Criminals or victims?
The Armenian side accuses the Azerbaijani side of pogroms in Baku and Sumgait. Those pogroms were studied in detail. It turned out that then many Armenians really died. However, Azerbaijanis were also killed. So, during the pogrom in Sumgait, 26 Armenians and six Azerbaijanis were killed. Moreover, among the criminals was an Armenian Eduard Grigoryan, who directly led the violence against the Armenian residents of Sumgait. Subsequent trials involving the main accused and affected Armenians took place mainly in Moscow. Almost all the affected Armenians were able to identify Grigoryan as the main culprit. However, the Armenian side is trying by all means to hide this fact.
The question arises why it is impossible to compare the pogroms in Sumgait with the tragedy in Khojaly. Because in relation to some Sumgayit criminals, sentences were passed, including mortals; there was a lawsuit. In addition, Armenia and Azerbaijan at that time were still part of the USSR. In the case of Khojaly, we are dealing with criminals who killed hundreds of civilians, and then held high posts in the independent Republic of Armenia and are still at large.
Of course, the killers have no nationality. Errors must be acknowledged. Armenian authorities should apologize for the genocide committed in Khojaly. Azerbaijanis should also express condolences to the relatives of the dead Armenians. However, it is impossible not to take into account the fact that the pogroms of Azerbaijanis also took place on the Armenian side. At one time, the Armenian journalist Mane Papyan revealed interesting facts, finding out that in the Armenian regions of Kafan and Gugark, where Azerbaijanis lived compactly, the pogroms were carried out by Armenians. In 1988, seven Azerbaijanis were killed in the city of Vanadzor (formerly Kirovakan), and Azerbaijani families were persecuted and exiled. In another Armenian city, Gugark, in November 1988 at least eleven Azerbaijanis were killed. The number of gangs of Armenian nationalists who persecuted Azerbaijanis also increased. The article by Manet Papyan can be found here. 
When we talk about the pogrom in Sumgait, many forget that before these events, deportation of Azerbaijanis in 1987 took place. In his book The Black Garden, British researcher Thomas de Waal writes that in November 1987, two freight cars with Azerbaijanis arrived in Baku and were expelled from the Armenian city of Kafan. Unfortunately, these tragic events were not covered by the media in Armenia and throughout the Soviet Union. 
The widowed Baku Armenian Sveta Pashayeva recalls those events: “People came and said that two wagons with naked, undressed children arrived from Kafan and we went there. They were Azerbaijanis from Kafan. I was at the station, and I saw two freight wagons. The doors were opened, and two long boards, like handrails, were nailed to the wall so that people would not fall out of the train on the go. We were asked to help the refugees. Many gathered old children’s clothes, some things … I saw them myself. “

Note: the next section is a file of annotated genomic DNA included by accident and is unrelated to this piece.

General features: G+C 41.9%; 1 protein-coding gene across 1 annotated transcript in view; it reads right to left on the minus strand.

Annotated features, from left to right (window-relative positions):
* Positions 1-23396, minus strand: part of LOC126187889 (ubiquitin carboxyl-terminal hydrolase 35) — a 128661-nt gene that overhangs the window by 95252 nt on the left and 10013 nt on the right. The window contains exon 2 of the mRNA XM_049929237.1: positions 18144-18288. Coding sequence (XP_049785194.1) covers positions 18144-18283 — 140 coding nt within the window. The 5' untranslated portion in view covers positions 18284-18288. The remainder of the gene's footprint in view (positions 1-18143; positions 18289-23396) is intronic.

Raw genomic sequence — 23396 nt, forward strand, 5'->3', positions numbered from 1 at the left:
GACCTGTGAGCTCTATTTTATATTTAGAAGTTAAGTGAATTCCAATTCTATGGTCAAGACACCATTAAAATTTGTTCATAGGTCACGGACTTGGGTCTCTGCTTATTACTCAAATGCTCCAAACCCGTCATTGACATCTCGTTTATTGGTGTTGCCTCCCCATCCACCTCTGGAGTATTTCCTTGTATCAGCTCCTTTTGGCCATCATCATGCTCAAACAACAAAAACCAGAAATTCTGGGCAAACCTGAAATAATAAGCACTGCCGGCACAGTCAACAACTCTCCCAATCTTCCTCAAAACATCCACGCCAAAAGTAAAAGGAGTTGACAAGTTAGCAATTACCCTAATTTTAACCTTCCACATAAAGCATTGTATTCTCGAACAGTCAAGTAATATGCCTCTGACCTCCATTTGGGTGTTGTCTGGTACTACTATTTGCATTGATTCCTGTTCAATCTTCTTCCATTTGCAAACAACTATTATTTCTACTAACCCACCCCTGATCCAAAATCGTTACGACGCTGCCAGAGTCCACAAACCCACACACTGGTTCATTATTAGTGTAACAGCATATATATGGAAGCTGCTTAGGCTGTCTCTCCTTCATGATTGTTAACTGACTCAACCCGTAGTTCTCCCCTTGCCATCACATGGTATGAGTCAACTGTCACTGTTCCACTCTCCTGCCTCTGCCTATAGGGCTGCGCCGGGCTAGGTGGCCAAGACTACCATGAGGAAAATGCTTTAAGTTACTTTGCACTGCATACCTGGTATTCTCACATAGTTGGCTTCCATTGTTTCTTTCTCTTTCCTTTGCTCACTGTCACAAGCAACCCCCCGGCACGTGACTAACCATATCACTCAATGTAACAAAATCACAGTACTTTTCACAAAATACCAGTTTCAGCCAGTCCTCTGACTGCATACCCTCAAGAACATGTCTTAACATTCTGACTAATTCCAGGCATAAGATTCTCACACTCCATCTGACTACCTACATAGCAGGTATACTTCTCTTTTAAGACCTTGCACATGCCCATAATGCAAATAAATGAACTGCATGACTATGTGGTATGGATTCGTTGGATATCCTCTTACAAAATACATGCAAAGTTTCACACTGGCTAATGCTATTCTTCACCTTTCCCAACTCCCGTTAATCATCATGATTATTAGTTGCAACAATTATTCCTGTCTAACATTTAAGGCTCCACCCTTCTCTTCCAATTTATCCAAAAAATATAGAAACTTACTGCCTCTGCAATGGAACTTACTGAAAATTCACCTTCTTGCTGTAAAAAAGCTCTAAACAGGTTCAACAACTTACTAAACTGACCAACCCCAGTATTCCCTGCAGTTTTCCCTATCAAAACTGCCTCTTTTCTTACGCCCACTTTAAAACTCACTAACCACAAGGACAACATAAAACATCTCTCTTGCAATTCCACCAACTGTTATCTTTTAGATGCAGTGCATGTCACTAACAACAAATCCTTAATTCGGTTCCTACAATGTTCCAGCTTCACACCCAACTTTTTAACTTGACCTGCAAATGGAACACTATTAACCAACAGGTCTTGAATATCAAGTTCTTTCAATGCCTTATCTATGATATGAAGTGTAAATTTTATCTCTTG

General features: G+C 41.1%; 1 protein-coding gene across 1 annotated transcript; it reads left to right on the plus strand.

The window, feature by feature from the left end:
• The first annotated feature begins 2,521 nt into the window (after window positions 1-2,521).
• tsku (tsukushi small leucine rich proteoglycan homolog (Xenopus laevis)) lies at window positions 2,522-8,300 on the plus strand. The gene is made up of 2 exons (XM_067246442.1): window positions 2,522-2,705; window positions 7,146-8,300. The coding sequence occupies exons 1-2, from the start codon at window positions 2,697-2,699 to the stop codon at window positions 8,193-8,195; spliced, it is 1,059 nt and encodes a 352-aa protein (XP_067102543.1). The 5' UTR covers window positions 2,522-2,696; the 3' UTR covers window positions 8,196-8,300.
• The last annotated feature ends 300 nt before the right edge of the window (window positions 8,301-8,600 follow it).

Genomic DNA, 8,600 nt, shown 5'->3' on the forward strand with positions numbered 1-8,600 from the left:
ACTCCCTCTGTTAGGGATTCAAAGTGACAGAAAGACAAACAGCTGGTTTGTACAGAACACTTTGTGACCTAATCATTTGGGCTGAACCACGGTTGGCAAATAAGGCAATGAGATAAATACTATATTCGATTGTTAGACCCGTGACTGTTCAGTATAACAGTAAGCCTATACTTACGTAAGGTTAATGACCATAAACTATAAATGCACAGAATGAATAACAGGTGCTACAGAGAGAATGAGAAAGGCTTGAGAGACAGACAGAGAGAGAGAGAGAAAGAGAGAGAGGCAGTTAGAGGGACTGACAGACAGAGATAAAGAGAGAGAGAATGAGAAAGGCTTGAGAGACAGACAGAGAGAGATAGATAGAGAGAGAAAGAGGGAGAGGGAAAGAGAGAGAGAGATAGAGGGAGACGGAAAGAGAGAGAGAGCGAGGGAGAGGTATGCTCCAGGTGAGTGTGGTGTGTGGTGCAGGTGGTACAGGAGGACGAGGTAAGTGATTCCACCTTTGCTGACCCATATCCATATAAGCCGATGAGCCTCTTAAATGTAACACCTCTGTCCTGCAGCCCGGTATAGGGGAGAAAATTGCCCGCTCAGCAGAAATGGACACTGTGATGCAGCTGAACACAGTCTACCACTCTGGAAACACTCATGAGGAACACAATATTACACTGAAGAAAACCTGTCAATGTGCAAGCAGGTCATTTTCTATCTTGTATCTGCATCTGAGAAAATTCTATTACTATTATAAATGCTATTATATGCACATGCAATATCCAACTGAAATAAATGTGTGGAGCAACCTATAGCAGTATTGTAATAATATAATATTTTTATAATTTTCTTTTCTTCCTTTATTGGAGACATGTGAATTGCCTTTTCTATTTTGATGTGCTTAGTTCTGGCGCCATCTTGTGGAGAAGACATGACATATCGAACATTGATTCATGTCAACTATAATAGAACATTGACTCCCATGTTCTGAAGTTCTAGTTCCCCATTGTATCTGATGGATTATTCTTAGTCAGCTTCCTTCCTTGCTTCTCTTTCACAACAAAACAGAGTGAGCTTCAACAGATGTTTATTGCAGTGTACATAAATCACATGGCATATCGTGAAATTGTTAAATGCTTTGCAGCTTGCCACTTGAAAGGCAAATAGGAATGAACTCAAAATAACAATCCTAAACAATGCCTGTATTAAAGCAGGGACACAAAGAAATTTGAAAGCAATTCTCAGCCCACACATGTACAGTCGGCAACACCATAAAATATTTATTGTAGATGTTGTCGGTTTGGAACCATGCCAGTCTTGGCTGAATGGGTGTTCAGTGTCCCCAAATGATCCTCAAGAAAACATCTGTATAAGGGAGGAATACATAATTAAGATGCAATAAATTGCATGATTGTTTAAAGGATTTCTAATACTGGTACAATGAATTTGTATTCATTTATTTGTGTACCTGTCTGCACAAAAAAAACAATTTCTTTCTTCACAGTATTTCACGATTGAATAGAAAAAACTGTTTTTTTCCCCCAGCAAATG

I have already mentioned the expulsion of Azerbaijanis from Armenia, and I would like to emphasize once again that deportation took place not only in the late 1980s. In 1948-1953, a program was implemented, as a result of which thousands of Azerbaijanis were forced to leave Armenia. It was planned to resettle Armenians from abroad in their homes. The Armenians, who arrived in the Armenian SSR from Syria, Iran and Iraq, moved to the homes of Azerbaijanis, and the Azerbaijanis themselves were forced to settle in the less favorable territories of Azerbaijan. In official documents, the program was called “On the resettlement of collective farmers and other Azerbaijani population from the Armenian SSR to the Kura-Araksin lowland of the Azerbaijan SSR” , which is not true, since the resettlement was forced, and the term “deportation” in this case is more acceptable.
I insist that Armenia must take the first step to achieve peace. As long as the Armenian troops are on the territory of Azerbaijan, until the internally displaced people can not return home, while the international community and the media use double standards, there will be no peace in the region. Both older and younger generations of the two peoples will remain hostile to each other if the Armenians do not take the first step.
 Konstitucija (Osnovnoj zakon) Sojuza Sovetskich Socialističeskich respublik, 7. Oktober 1977, Im Internet (http://doc.histrf.ru/20/konstitutsiya-sssr-1977-goda/, letzter Zugriff am 07.03.2020).
 Vgl. Krüger, Heiko: Der Berg-Karabach-Konflikt, Eine juristische Analyse, Heidelberg, 2009. S. 32.
 Resolutionen und Beschlüsse des Sicherheitsrats 1993, Sicherheitsrat, Offizielles Protokoll: Achtundvierzigstes Jahr, Vereinte Nationen, New York, 1993, S. 87-91.
 Vgl. Kipke, Rüdiger: Das armenisch-aserbaidschanische Verhältnis und der Konflikt um Berg-Karabach, 2012, S. 17.
 Ebd. S. 20.
 Gulieva, D. P.: K istorii obrazovanija Nagorno-Karabachskoj Avtonomnoj Oblasti Azerbajdžanskoj SSR 1918-1925, Dokumenty i Materialy, Baku, 1989, S. 59.
 https://epress.am/ru/2015/04/29/события-в-гугарке-как-громили-азербай.html (letzter Zugriff am 03.03.2020).
 Vgl. De Waal, Thomas: Black Garden, Armenia and Azerbaijan through Peace and War, New York University Press, New York and London, 2003, S. 18.
 Ebd. S. 19.
 Der Ministerrat der UdSSR, Dekret Nr. 4083, 23. Dezember 1947, Moskau, Kreml´.